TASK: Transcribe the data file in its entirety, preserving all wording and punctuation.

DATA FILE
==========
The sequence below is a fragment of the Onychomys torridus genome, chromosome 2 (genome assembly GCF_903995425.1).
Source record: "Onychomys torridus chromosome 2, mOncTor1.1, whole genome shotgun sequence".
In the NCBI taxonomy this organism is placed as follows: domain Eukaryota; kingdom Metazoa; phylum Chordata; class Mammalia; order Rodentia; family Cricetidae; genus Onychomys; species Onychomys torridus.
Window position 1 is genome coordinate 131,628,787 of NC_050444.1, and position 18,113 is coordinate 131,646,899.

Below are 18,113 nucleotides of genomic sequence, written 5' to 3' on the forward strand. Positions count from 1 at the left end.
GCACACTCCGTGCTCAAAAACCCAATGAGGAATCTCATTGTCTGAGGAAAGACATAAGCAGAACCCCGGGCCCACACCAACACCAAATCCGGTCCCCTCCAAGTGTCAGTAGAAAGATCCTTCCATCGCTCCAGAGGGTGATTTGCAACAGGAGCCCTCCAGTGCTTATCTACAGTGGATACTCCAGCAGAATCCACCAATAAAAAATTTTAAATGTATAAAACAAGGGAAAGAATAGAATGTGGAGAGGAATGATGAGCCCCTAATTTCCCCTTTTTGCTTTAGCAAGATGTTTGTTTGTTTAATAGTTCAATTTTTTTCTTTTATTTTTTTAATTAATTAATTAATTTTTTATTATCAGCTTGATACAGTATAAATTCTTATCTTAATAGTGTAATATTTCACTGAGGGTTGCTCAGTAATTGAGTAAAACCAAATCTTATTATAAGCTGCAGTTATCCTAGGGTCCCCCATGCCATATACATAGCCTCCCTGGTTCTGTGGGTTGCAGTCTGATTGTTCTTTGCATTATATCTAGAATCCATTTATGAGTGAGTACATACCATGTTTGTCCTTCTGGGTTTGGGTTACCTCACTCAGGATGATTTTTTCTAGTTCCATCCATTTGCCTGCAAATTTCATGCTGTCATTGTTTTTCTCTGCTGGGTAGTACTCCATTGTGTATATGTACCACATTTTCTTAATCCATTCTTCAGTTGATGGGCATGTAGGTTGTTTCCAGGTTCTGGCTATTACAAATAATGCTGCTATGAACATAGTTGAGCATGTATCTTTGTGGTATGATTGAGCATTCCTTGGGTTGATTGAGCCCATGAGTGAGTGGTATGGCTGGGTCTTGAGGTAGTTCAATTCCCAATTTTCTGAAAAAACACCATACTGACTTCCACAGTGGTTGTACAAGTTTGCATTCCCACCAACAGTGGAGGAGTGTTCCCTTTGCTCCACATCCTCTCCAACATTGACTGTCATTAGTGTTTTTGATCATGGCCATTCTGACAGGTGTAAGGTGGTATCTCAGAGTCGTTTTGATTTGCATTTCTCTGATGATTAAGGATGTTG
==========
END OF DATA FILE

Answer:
The sequence below is a fragment of the Onychomys torridus genome, chromosome 2 (genome assembly GCF_903995425.1).
Source record: "Onychomys torridus chromosome 2, mOncTor1.1, whole genome shotgun sequence".
In the NCBI taxonomy this organism is placed as follows: domain Eukaryota; kingdom Metazoa; phylum Chordata; class Mammalia; order Rodentia; family Cricetidae; genus Onychomys; species Onychomys torridus.
Window position 1 is genome coordinate 131,628,787 of NC_050444.1, and position 18,113 is coordinate 131,646,899.

Below are 18,113 nucleotides of genomic sequence, written 5' to 3' on the forward strand. Positions count from 1 at the left end.
GCACACTCCGTGCTCAAAAACCCAATGAGGAATCTCATTGTCTGAGGAAAGACATAAGCAGAACCCCGGGCCCACACCAACACCAAATCCGGTCCCCTCCAAGTGTCAGTAGAAAGATCCTTCCATCGCTCCAGAGGGTGATTTGCAACAGGAGCCCTCCAGTGCTTATCTACAGTGGATACTCCAGCAGAATCCACCAATAAAAAATTTTAAATGTATAAAACAAGGGAAAGAATAGAATGTGGAGAGGAATGATGAGCCCCTAATTTCCCCTTTTTGCTTTAGCAAGATGTTTGTTTGTTTAATAGTTCAATTTTTTTCTTTTATTTTTTTAATTAATTAATTAATTTTTTATTATCAGCTTGATACAGTATAAATTCTTATCTTAATAGTGTAATATTTCACTGAGGGTTGCTCAGTAATTGAGTAAAACCAAATCTTATTATAAGCTGCAGTTATCCTAGGGTCCCCCATGCCATATACATAGCCTCCCTGGTTCTGTGGGTTGCAGTCTGATTGTTCTTTGCATTATATCTAGAATCCATTTATGAGTGAGTACATACCATGTTTGTCCTTCTGGGTTTGGGTTACCTCACTCAGGATGATTTTTTCTAGTTCCATCCATTTGCCTGCAAATTTCATGCTGTCATTGTTTTTCTCTGCTGGGTAGTACTCCATTGTGTATATGTACCACATTTTCTTAATCCATTCTTCAGTTGATGGGCATGTAGGTTGTTTCCAGGTTCTGGCTATTACAAATAATGCTGCTATGAACATAGTTGAGCATGTATCTTTGTGGTATGATTGAGCATTCCTTGGGTTGATTGAGCCCATGAGTGAGTGGTATGGCTGGGTCTTGAGGTAGTTCAATTCCCAATTTTCTGAAAAAACACCATACTGACTTCCACAGTGGTTGTACAAGTTTGCATTCCCACCAACAGTGGAGGAGTGTTCCCTTTGCTCCACATCCTCTCCAACATTGACTGTCATTAGTGTTTTTGATCATGGCCATTCTGACAGGTGTAAGGTGGTATCTCAGAGTCGTTTTGATTTGCATTTCTCTGATGATTAAGGATGTTG